It seems like every time I hear a new celebrity name, when I look it up I find out their career started on YouTube, Twitter or Instagram. This got me thinking, can authors have that same Internet fame advantage? Turns out, there have been a lot of books that got their start on social media and Internet platform. Here are 12 of them.
1. Sh*t My Dad Says by Justin Halpern
Many people say this is the original social media book spawn. Halpern created his @shitmydadsays Twitter account in 2009 when he moved back in with his eccentric father, and was given a book deal only a few weeks later.
2. Dear Girls Above Me: Inspired by a True Story by Charlie McDowell
We’ve probably all lived somewhere with walls thin enough that we could hear our neighbors’ conversations, and we’ve probably paused the TV for a minute or two so we could eavesdrop, but McDowell took eavesdropping to a new level when his neighbors conversations were practically an episode of Sex and the City. He started documenting what he heard on Twitter and shortly after landed a book deal.
3. Feminist Ryan Gosling: Feminist Theory (as Imagined) from Your Favorite Sensitive Movie Dude by Danielle Henderson
I’m familiar with the hilarious Feminist Ryan Gosling memes, but what I didn’t know was that they started on Tumblr, and Danielle began using them as flashcards for feminist theory while she worked on her graduate degree in Gender Studies. The book, which smolders with Ryan Gosling’s musings on feminism, was published in 2012.
4. But You Like Really Dated? by Ryan Casey
Tabloids at the grocery store may still thrive, but celebrity gossip is rampant online. So much so that writers can make their careers off of it. While Ryan Casey isn’t soley devoted to celebrity gossip, his first book which spawned from a webcomic, But You’re Like Really Pretty is full of celebrity and pop culture illustrations. His more recent book, But You Like Really Dated is subtitled as the Celebropedia of Hollywood Hookups.
5. Suri’s Burn Book: Well-Dressed Commentary from Hollywood’s Little Sweetheart by Allie Hagan
Hagan started these imagined fashion musings of Katie Holmes’ daughter Suri, on Tumblr, and had a book on the shelves in 2012.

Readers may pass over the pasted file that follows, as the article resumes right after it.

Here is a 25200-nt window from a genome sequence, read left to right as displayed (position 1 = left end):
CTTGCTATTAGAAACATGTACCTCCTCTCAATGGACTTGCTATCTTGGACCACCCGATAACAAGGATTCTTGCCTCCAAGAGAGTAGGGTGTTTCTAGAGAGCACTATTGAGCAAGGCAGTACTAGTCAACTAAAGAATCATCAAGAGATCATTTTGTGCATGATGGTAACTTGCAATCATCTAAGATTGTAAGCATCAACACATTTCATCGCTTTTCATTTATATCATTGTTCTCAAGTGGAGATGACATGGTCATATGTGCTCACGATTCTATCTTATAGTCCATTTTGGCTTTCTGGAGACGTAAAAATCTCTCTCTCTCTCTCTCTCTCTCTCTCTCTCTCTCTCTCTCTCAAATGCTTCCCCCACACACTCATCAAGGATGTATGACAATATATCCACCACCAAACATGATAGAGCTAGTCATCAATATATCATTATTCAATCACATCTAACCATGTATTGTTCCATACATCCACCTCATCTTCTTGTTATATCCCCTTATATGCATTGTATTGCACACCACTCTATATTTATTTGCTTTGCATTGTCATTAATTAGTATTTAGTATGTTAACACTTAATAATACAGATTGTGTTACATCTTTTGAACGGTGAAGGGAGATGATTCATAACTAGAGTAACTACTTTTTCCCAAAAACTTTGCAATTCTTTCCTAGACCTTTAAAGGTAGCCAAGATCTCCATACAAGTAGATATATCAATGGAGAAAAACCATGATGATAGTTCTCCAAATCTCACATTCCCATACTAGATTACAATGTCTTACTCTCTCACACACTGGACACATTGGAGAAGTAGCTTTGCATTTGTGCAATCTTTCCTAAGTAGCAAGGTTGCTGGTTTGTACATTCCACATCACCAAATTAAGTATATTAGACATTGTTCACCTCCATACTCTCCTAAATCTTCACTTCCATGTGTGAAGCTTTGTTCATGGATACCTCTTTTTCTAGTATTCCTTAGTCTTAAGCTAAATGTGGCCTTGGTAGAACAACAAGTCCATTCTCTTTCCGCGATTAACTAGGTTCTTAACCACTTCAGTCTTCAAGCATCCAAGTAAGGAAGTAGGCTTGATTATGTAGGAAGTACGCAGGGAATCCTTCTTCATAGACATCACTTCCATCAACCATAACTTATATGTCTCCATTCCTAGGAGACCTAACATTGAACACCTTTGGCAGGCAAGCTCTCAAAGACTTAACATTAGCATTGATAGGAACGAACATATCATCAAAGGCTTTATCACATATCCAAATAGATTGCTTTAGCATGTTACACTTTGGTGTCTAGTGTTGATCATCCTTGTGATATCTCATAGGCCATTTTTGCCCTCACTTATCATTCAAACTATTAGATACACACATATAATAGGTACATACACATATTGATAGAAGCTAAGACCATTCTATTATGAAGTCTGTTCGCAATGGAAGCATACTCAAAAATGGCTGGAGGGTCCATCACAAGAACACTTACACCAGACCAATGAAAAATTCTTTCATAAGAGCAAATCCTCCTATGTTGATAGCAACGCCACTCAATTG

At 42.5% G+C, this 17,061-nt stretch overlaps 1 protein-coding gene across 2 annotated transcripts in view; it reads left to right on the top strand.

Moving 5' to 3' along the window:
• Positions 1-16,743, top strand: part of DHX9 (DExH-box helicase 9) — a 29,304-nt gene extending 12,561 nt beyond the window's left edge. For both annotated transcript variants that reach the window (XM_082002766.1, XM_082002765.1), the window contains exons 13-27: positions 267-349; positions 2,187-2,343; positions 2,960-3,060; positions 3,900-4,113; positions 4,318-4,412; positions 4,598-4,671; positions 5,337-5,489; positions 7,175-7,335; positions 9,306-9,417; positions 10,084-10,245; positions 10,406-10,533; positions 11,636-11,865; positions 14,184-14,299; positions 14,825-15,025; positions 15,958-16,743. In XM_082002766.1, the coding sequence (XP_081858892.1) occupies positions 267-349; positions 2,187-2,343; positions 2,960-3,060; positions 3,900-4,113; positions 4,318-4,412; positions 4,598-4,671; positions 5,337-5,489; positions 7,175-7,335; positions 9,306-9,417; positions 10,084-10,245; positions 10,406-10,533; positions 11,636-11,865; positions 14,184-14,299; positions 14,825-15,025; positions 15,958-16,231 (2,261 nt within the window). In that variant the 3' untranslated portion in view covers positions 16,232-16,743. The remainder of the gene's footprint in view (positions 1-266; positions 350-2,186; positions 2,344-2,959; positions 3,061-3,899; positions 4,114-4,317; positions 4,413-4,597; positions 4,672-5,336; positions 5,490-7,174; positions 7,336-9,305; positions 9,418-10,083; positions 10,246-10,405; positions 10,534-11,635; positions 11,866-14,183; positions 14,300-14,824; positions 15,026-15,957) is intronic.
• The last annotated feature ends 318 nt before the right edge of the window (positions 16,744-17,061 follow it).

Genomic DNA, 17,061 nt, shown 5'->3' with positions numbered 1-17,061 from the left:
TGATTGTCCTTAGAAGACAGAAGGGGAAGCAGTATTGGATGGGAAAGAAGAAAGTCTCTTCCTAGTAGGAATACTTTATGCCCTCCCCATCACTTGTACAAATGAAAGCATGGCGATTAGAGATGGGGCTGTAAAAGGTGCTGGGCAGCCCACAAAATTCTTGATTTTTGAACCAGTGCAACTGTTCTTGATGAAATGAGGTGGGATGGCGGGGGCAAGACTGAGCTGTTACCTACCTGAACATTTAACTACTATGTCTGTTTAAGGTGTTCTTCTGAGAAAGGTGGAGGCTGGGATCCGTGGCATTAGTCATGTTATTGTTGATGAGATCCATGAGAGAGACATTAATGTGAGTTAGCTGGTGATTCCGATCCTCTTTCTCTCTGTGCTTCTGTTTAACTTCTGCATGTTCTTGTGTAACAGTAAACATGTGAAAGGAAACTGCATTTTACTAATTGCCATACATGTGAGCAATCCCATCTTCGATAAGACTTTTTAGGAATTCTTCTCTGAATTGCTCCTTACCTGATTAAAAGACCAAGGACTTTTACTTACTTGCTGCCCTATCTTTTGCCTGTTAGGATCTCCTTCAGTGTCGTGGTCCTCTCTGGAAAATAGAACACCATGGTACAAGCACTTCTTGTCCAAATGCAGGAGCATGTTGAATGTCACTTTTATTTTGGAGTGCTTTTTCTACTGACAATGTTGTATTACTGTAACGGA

6. Garfield Minus Garfield by Dan Walsh
Walsh decided to figure out what it would be like to remove Garfield from the Garfield comics. He shared his findings on a webcomic by the same name as the book. Creator of Garfield, Jim Davis, told The New York Times “The more you read of these strips, the funnier it gets.”
7. T-Rex Trying: The Unfortunate Trials of the Tyrant Lizard King by Hugh Murphy
Based on Murphy’s popular Tumblr feed, this book is composed of simple illustrations that showcase the complex emotional pain of tiny T-Rex arms.
8. Hyperbole and a Half: Unfortunate Situations, Flawed Coping Mechanisms, Mayhem, and Other Things That Happened by Allie Brosh
If you’ve ever seen the meme CLEAN ALL THE THINGS! then you know the cynical character of Hyperbole and a Half, which got its start on Brosh’s blog. The book, which was released in 2013, has both collections from her blog and new content!
9. Sh*t Rough Drafts by Paul Laudiero
Comedy writer and performer Laudiero started sharing snippets of early drafts from famous works like The Great Gatsby and The Hunger Games, and was given a book deal in 2014.
10. F*ck! I’m In My Twenties by Emma Koenig
Another book whose start was on Tumblr (hint for prospective authors), Koenig started sharing her simple doodles about the anxiety of being in your 20s. Her blog had great success and sparked a book deal and a sitcom pilot.
11. Adulting: How to Become a Grown-Up in 468 Easy(ish) Steps by Kelly Williams Brown
You can find some simple steps about how to become a grown up on Kelly’s blog, but you can also hold the physical book, which was published in 2013, in your hand like a portable manual for adulting.
12. Dear Photograph by Taylor Jones
Jones’ book is a compilation of a project that involves people from all over the world who have submitted photographs that capture a moment from their past. The book was published in 2012, and his blog, by the same name, has current updates.
Aspiring authors, are you ready to commit your ideas to social media accounts? It just might get your work recognized by publishers.
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Featured image via Books on Wheels